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The Canada warbler is one of 117 bird species whose habitat across the Western Hemisphere would be protected under the conservation plan.

Scientists propose bird conservation plan based on eBird data

A blueprint for conserving enough habitat to protect the populations of almost one-third of the warblers, orioles, tanagers and other birds that migrate among the Americas throughout the year is detailed in research published April 15 in Nature Communications.

An international team of scientists used eBird, the Cornell Lab of Ornithology’s global citizen science database, to calculate how to sufficiently conserve habitat across the Western Hemisphere for all the habitats these birds use throughout their annual cycle of breeding, migration and overwintering. The study provides planners with guidance on the locations and amounts of land that must be conserved for 30% of the global populations for each of 117 bird species that migrate to the Neotropics (Central and South America, the Caribbean and southern North America).

More than one-third of Neotropical migratory birds are suffering population declines, yet a 2015 global assessment found that only 9% of migratory bird species have adequate habitat protection across their yearly ranges to protect their populations. Conservation of migratory birds has historically been difficult, partly because they require habitat across continents and conservation efforts have been challenged by limited knowledge of their abundance and distribution over their vast ranges and throughout the year.

This map shows the most important locations for conserving 30 percent of the population of each species examined. The darker the blue, the more consistently important was the location.

“We are excited to be the first to use a data-driven (eBird) approach that identifies the most critical places for bird conservation across breeding, overwintering and migratory stopover areas throughout the Western Hemisphere,” said lead author Richard Schuster, a postdoctoral fellow at Carleton University, Ottawa, Ontario. “In doing so, we provide guidance on where, when and what type of habitat should be conserved to sustain populations. This is a vital step if conservationists are to make the best use of limited resources and address the most critical problems at a hemispheric scale.”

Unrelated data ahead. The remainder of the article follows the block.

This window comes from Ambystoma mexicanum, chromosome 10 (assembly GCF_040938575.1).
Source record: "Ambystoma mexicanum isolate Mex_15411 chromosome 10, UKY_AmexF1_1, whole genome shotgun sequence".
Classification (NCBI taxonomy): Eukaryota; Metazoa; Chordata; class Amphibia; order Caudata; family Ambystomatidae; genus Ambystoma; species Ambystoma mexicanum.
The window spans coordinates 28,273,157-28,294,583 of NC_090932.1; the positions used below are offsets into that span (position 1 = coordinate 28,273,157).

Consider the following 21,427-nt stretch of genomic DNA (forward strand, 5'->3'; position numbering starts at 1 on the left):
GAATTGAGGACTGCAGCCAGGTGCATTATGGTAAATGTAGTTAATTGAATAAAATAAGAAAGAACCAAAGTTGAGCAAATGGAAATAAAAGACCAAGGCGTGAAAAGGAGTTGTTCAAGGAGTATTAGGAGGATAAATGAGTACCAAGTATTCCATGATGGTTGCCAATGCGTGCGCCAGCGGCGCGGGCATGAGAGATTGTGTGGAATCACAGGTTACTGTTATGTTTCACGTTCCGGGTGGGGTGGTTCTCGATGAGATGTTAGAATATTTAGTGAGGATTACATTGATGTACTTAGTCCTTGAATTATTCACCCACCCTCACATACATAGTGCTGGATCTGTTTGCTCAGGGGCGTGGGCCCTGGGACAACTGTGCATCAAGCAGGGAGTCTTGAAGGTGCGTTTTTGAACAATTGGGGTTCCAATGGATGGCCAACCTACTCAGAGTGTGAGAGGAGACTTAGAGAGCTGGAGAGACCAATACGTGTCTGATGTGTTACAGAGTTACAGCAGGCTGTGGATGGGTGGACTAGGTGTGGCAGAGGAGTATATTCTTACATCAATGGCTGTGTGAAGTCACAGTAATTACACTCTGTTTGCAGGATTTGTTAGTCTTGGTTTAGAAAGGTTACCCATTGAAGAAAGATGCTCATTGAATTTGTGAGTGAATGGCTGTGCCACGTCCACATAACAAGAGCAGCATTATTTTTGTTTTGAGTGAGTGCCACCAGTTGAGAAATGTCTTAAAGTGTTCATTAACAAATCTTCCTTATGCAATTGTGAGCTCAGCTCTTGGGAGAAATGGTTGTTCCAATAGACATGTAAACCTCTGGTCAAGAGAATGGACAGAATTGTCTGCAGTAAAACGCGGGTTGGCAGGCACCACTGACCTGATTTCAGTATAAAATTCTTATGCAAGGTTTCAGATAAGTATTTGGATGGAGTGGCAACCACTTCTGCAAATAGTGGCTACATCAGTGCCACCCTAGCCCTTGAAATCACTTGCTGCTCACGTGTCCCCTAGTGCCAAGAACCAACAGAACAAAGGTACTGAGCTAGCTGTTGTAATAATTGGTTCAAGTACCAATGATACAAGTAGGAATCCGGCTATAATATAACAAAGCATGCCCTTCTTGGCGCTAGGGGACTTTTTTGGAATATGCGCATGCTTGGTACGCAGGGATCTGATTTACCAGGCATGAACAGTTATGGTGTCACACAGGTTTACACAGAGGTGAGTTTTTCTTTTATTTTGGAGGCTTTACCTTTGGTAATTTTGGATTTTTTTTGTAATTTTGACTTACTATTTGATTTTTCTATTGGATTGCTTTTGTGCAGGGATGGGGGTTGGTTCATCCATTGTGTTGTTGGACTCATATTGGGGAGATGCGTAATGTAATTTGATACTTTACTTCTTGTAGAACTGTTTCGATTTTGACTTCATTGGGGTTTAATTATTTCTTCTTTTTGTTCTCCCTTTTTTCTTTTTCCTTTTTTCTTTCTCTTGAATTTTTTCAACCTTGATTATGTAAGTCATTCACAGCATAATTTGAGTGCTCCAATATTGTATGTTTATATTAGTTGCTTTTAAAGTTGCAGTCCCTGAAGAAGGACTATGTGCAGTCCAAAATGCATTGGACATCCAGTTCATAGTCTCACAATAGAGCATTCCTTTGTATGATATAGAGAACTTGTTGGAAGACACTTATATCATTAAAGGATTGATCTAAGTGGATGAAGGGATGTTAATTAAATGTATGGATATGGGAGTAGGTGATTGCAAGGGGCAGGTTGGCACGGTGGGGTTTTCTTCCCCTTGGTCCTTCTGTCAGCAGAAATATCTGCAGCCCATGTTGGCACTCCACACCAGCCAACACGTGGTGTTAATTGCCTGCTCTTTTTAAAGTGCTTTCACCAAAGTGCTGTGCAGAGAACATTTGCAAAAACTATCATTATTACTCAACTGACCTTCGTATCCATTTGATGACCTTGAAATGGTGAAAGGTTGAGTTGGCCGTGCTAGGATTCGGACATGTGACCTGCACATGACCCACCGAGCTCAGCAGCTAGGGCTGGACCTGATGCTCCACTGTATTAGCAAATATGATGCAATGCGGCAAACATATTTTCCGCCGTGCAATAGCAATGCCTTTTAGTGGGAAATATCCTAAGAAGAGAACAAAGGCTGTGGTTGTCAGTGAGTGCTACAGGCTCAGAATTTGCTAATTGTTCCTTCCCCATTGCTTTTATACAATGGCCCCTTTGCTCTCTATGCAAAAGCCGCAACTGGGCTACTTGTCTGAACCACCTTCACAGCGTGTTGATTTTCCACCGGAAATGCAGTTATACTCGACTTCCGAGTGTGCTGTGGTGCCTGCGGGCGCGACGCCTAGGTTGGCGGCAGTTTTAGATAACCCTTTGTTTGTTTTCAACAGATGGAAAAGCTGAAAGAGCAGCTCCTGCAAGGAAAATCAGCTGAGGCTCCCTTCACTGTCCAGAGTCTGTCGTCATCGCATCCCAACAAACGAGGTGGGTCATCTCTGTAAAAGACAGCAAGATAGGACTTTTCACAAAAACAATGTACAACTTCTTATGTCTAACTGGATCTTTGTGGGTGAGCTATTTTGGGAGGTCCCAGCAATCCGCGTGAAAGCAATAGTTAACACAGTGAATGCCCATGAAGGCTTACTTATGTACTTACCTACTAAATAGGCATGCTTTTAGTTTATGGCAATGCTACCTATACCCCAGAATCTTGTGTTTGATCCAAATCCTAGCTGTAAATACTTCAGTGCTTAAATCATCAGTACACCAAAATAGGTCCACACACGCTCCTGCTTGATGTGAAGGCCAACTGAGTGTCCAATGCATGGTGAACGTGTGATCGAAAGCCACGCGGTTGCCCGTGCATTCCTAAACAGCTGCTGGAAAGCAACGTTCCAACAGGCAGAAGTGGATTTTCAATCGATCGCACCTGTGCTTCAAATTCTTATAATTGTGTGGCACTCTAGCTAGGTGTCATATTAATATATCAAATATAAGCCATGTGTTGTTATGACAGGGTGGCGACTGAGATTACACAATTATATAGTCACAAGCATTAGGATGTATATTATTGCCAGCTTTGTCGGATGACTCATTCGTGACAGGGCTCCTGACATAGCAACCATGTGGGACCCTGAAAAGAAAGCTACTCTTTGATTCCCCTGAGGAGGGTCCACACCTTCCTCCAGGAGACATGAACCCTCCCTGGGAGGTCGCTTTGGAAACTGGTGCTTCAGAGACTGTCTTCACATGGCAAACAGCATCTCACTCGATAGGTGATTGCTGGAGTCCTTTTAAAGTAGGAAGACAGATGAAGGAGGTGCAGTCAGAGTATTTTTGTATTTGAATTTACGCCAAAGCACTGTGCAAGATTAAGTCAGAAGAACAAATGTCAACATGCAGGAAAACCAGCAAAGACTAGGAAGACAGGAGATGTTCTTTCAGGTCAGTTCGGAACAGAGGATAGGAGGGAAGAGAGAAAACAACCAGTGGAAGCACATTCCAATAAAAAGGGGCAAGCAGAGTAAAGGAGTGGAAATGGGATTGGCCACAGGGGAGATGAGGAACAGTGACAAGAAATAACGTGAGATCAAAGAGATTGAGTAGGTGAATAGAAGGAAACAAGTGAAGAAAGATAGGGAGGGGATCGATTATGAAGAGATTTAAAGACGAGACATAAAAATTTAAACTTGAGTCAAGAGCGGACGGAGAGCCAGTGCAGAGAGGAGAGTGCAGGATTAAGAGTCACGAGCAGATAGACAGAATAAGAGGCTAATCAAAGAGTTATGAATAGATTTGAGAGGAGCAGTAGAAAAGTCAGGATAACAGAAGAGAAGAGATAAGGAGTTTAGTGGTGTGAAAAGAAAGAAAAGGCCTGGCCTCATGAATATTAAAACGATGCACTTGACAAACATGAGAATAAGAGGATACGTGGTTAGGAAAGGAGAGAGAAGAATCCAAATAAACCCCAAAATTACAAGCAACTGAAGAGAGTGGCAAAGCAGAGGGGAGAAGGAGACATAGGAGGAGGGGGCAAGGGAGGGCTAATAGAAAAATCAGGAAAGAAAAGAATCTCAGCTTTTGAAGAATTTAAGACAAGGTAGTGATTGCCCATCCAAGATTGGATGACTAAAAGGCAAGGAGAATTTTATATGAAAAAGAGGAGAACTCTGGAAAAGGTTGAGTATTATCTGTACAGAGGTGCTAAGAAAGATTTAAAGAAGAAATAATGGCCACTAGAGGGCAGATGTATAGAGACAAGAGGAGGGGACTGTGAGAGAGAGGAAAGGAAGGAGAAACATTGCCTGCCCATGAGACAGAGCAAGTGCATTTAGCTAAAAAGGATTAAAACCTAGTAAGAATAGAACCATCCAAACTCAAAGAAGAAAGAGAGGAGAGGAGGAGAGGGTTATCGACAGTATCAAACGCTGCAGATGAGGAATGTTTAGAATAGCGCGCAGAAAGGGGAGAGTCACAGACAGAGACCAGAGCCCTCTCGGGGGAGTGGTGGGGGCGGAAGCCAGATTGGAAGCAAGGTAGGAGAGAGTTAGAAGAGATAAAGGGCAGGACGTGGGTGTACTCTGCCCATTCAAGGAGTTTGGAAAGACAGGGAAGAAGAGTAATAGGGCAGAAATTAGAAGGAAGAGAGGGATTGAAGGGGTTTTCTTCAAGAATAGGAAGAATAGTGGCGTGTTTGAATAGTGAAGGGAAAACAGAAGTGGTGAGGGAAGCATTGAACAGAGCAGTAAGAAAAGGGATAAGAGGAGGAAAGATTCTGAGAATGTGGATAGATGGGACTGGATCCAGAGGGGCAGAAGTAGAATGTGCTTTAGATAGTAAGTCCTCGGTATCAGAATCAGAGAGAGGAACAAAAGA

The team’s analysis found that conservation strategies were most efficient when they incorporated working lands, such as agriculture or forestry, rather than exclusively focusing on areas with limited human impacts (i.e., intact or undisturbed landscapes). The importance of shared-use or working landscapes to migratory birds underscores how strategic conservation can accommodate both human livelihoods and biodiversity. The research also found that efficiency was greatest – requiring 56% less land area – when planning across the entire year in full, rather than separately by week.

“This study illustrates how globally crowdsourced data can facilitate strategic planning to achieve the best return on conservation investments,” said co-author Amanda Rodewald, senior conservation science director at the Cornell Lab of Ornithology. “No other data source could have achieved anything close to this level of detail and efficiency in spatial planning over such a vast area.”

“Efforts to conserve migratory species have traditionally focused on single species and emphasized breeding grounds. Our results show that planning for multiple species across the entire year represents a far more efficient approach to land use planning,” said co-author Scott Wilson, research scientist with Environment and Climate Change Canada, a Canadian government organization.

“Prioritizing sites in which to invest our conservation dollars will dramatically improve our returns on the roughly $1 billion spent annually on the conservation of birds by government and nonprofit organizations, often in the absence of spatially explicit information on year-round abundance or geographical representation,” said Peter Arcese, co-author and chair of applied conservation biology at the University of British Columbia.

This work was funded by The Leon Levy Foundation, The Wolf Creek Charitable Foundation, NASA, a Microsoft Azure Research Award and the National Science Foundation.

Gustave Axelson is editorial director at the Cornell Lab of Ornithology.

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